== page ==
Many of those are in Kingston and the area are familiar with Lionhearts Inc. and the work they do supporting some of the most vulnerable populations in our community.
The Lionhearts meal program, which began at the onset of the COVID-19 pandemic, serves up hundreds of meals daily to residents in Kingston, and recently expanded their meal programs to include an Amherstview location, as well. Prior to the pandemic, the organization was working behind the scenes, reclaiming unused food from restaurants and stores and redistributing it to those facing food scarcity.
And, of course, Lionhearts is also the organization behind The Embassy, a live music venue that does not serve alcohol and puts on shows that are often offered on a pay-what-you-can basis, and the organization also leads F.A.S.T.: Fight Against Sex Trafficking.
But while those more public gestures and operations the Lionhearts produce take the spotlight, the group continues to do incredible work for the community, and, in particular, those most in need within it.
Quietly last week, Lionhearts Inc. donated 20 tablet devices to Ongwanada, a local organization that supports those with developmental disabilities. An active part of the Kingston community since 1948, Ongwanada delivers programs and services at its three main sites in Kingston, and operates over 20 community residences for those with developmental disabilities. Those community residences are located in neighbourhoods across Kingston, Napanee, Gananoque, and the surrounding areas, and generally house three to six people with 24-hour staff.
For those with Ongwanada, the donation of the tablets was nothing short of extraordinary, and an act that served as a “real game changer” for those living in the community residences, as well as those who support them.
“The Lionhearts, by virtue of their community interests, focus on folks who are who are less privileged than many others in society,” said Alastair Lamb, CEO of Ongwanada. “And they understood that the folks that we support were in isolation, and they hit upon the idea that they could assist in terms of providing these folks with the tools that they could participate in some of the programming and some of the supports that they would otherwise be missing out on by virtue of physical distancing.”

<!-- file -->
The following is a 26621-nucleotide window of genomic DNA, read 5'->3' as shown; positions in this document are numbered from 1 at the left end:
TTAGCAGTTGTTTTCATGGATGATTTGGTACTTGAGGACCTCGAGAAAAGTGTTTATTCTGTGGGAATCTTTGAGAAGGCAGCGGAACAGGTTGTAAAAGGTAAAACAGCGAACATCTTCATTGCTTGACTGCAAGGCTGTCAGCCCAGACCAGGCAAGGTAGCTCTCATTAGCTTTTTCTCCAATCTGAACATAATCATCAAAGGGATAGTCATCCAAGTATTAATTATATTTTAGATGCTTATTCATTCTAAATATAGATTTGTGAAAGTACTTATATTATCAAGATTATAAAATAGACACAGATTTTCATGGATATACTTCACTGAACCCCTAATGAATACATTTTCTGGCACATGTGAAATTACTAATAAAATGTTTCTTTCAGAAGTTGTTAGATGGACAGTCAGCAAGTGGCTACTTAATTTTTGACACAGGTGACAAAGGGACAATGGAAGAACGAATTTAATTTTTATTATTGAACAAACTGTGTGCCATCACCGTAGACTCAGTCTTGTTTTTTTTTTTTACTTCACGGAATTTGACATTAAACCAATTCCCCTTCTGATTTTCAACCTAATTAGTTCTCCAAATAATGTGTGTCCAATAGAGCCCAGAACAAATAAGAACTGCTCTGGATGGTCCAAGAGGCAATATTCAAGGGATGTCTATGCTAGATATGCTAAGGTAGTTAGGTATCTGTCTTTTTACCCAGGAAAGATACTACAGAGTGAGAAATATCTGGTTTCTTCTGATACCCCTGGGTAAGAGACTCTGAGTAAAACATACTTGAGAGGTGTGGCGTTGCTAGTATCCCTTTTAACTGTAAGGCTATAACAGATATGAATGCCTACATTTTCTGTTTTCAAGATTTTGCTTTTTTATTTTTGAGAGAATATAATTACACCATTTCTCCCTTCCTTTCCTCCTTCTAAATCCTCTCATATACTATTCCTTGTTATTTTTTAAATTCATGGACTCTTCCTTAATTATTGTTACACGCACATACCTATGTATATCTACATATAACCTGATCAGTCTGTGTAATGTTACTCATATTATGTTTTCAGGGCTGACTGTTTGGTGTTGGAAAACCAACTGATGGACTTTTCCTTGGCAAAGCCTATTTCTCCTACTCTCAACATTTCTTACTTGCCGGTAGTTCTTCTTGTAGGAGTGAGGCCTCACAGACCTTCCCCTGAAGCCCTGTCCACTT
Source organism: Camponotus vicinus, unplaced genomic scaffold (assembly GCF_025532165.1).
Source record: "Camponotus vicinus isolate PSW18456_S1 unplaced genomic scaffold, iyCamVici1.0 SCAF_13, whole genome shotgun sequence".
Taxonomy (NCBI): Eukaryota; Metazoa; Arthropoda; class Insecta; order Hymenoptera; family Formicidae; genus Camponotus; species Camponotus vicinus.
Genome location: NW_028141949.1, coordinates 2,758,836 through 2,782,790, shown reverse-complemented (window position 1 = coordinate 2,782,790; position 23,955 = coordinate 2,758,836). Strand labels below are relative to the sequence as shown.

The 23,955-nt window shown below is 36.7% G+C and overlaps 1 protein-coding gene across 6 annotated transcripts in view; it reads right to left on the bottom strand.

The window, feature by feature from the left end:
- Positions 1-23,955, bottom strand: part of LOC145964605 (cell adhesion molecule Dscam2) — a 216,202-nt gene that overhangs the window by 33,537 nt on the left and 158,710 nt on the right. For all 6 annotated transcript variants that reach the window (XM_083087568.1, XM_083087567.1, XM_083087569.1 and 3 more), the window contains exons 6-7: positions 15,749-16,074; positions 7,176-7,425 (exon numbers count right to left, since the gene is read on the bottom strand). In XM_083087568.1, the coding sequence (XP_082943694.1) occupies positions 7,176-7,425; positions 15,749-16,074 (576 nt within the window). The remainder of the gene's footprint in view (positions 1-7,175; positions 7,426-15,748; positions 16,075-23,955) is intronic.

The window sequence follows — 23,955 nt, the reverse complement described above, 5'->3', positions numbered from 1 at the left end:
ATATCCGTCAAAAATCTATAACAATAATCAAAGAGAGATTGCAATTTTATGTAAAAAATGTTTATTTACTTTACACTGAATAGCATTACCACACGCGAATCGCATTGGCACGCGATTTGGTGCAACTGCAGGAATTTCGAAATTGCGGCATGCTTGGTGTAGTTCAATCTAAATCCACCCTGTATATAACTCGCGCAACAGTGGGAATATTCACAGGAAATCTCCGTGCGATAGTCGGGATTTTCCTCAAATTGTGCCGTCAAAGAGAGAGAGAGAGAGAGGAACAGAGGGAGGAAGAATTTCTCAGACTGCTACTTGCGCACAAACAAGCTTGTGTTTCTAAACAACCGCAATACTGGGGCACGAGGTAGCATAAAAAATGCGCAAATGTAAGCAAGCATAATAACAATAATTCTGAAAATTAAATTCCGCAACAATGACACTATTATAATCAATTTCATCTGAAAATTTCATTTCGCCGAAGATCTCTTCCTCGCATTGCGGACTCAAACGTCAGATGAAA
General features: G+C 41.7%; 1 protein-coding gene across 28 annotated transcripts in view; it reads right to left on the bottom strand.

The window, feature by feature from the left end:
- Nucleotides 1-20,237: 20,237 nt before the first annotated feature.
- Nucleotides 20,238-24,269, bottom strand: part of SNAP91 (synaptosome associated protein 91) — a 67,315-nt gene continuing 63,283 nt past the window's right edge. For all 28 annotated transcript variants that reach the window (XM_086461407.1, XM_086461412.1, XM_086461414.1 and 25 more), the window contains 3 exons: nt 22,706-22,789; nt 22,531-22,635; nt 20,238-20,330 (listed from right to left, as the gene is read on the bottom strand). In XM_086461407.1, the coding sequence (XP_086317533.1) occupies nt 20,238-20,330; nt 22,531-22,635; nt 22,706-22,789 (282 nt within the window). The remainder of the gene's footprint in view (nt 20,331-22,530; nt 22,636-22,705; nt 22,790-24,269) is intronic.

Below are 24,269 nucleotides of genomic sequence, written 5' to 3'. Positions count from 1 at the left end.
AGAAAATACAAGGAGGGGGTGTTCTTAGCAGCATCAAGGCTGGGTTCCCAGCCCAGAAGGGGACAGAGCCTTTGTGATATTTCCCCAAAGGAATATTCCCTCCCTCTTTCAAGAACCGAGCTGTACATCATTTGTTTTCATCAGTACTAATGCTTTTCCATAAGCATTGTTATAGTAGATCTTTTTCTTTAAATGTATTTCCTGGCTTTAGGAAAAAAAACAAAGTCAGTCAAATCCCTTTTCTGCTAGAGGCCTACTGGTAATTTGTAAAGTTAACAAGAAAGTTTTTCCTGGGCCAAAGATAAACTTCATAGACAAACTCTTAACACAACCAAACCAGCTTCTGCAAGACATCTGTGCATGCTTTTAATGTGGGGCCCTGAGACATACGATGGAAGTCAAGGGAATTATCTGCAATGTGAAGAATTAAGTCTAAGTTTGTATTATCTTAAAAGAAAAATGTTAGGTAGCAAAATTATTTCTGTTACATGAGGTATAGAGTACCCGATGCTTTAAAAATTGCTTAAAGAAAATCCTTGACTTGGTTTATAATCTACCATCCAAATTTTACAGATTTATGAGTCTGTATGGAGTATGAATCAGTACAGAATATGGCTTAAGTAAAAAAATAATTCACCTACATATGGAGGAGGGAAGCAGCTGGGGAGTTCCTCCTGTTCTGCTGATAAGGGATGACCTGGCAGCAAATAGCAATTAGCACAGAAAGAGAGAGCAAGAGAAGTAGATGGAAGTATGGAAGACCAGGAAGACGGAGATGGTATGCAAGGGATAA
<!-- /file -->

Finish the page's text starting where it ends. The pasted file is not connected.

The staff at Ongwanada began trialing the use of the tablets on Friday, May 8, 2020, and are quickly discovering their many applications. Primarily, the tablets allow the Ongwanada residents the ability to connect with staff members who would otherwise normally meet with them face-to-face. But beyond that, the staff at Ongwanada are currently rolling out a number of different programs and applications for the tablets, to allow residents to participate in occupational therapy sessions virtually, to access spiritual guidance and church services, to allow residents to connect with family and friends, and to join in a virtual Music Café to enjoy live music remotely.
When the staff at Ongwanada began trialing the tablets last week, it was immediately apparent that the tablets were a blessing in more ways than one. Jennifer Regan, a staff member at one of Ongwanada’s community residence, and Person-Centred Planner Maureen Hughson participated in that first trial with a client for person-centred planning meeting. These are meetings which are carried out annually, and can involve a number of participants, including residential support workers, occupational therapists, and/or family members.
“So a person-centred plan is a meeting that we do annually with individuals that we support to establish goals for the upcoming year, and we have an individual who, as it actually turned out… it was amazing,” Hughson said over the phone, the delight in her voice obvious.
Hughson explained that this particular individual doesn’t like the big meeting format, and can experience severe anxiety when changing environments. Although easily overwhelmed with in-person meetings, after working with Hughson and Regan prior to the meeting to understand how it would work, the client seemed a lot more comfortable with the process in a virtual setting.